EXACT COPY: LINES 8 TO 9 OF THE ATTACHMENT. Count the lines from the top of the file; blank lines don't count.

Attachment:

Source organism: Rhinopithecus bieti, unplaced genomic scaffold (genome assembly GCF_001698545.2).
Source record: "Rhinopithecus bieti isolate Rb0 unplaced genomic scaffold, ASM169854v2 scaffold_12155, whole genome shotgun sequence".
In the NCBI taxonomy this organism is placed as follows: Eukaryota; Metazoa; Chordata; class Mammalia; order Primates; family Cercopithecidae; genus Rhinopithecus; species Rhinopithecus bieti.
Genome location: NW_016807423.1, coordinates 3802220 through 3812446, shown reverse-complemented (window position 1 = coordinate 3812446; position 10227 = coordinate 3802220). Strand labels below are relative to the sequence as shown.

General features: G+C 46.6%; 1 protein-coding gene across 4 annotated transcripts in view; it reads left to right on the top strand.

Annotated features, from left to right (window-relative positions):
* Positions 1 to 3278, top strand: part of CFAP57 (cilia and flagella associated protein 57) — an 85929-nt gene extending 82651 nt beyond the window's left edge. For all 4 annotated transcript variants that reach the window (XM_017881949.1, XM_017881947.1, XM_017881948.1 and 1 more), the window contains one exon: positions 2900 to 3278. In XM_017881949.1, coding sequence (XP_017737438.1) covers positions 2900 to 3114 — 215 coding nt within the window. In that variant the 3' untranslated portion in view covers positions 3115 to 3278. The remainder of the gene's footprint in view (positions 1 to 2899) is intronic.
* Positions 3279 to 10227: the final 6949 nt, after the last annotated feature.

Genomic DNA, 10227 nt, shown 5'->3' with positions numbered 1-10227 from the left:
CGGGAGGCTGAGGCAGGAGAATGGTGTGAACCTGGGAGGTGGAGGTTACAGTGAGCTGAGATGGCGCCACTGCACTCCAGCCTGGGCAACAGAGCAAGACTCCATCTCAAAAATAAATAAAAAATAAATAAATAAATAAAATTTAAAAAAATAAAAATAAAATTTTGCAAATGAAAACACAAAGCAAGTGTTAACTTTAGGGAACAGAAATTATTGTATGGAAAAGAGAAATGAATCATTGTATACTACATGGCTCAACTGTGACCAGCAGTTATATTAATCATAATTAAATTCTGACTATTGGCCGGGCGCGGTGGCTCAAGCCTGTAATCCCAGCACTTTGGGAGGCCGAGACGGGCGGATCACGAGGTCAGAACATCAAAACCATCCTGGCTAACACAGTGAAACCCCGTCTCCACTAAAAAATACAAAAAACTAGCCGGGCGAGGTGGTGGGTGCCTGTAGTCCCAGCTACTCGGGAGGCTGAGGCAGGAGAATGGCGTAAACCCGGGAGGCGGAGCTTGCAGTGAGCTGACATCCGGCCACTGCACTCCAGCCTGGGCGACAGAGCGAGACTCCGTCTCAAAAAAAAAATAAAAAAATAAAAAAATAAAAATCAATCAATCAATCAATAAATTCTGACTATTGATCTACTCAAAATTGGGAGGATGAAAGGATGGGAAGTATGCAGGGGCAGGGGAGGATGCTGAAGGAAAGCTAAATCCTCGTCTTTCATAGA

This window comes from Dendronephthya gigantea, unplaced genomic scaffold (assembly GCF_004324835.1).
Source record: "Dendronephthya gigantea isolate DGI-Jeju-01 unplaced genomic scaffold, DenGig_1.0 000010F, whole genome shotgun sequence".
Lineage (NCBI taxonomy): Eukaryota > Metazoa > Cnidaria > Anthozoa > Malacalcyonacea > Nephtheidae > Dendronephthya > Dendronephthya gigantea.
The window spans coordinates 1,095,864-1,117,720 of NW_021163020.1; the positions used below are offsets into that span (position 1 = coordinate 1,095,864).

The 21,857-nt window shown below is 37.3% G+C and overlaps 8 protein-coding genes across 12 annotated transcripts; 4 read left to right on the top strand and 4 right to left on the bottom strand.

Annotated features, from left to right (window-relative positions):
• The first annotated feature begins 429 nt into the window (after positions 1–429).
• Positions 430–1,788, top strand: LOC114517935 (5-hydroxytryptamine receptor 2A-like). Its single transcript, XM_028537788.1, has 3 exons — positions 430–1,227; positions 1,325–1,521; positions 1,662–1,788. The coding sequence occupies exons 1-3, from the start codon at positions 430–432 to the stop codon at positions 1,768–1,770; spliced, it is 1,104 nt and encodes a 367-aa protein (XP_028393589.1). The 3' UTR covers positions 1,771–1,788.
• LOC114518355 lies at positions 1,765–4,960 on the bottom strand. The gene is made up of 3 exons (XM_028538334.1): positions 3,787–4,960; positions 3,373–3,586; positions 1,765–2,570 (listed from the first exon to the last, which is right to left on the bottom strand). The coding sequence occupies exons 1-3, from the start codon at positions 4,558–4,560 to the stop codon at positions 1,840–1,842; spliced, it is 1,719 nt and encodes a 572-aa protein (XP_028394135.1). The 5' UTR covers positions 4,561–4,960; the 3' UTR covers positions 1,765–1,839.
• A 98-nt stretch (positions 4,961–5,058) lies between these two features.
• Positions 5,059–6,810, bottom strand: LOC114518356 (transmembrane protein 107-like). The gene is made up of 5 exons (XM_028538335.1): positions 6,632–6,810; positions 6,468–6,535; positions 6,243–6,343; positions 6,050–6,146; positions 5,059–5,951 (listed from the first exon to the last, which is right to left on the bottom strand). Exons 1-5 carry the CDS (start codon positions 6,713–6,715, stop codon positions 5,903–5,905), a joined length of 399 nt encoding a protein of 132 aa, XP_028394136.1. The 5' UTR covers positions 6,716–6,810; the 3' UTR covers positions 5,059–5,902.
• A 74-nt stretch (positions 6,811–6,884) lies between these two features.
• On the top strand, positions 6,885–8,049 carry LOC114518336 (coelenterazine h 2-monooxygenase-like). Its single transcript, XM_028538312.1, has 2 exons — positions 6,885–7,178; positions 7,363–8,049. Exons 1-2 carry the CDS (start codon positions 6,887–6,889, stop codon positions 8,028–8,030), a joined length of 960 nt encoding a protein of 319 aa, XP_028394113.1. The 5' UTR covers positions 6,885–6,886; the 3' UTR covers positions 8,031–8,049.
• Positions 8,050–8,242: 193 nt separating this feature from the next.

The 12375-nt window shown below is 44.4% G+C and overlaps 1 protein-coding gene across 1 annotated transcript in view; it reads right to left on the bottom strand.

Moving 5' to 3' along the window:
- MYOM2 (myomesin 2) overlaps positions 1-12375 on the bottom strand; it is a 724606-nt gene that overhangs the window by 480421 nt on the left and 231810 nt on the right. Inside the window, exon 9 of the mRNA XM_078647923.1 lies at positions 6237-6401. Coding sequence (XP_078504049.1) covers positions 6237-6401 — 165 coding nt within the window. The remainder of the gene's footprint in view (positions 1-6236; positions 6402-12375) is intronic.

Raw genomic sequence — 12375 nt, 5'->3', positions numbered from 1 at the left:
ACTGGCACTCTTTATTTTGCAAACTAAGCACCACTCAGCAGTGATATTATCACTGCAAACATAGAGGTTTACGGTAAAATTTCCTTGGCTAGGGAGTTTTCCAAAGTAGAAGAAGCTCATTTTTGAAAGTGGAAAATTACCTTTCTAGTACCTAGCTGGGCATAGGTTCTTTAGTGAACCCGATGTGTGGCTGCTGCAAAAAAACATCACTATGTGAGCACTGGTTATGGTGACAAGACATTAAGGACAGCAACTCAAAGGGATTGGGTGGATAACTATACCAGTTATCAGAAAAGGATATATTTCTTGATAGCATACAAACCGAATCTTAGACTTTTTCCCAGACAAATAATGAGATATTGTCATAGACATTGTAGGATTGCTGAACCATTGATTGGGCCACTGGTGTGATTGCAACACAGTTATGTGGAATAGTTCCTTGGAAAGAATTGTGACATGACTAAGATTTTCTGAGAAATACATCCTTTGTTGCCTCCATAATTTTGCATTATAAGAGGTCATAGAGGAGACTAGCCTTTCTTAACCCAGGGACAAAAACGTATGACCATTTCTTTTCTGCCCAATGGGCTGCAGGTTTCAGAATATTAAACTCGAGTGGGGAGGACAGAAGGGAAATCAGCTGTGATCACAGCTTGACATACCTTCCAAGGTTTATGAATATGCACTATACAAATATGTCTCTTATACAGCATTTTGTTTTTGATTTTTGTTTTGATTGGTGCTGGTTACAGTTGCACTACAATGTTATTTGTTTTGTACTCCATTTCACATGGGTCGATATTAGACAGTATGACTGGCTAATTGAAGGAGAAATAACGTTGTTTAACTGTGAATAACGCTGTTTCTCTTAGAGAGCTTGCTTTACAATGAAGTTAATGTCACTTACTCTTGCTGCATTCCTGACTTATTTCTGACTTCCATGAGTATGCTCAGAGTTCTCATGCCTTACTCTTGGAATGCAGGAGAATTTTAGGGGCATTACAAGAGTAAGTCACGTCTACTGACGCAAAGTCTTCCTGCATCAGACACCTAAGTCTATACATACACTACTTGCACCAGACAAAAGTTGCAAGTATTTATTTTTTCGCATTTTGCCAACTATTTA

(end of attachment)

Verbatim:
* Positions 3279 to 10227: the final 6949 nt, after the last annotated feature.

Genomic DNA, 10227 nt, shown 5'->3' with positions numbered 1-10227 from the left: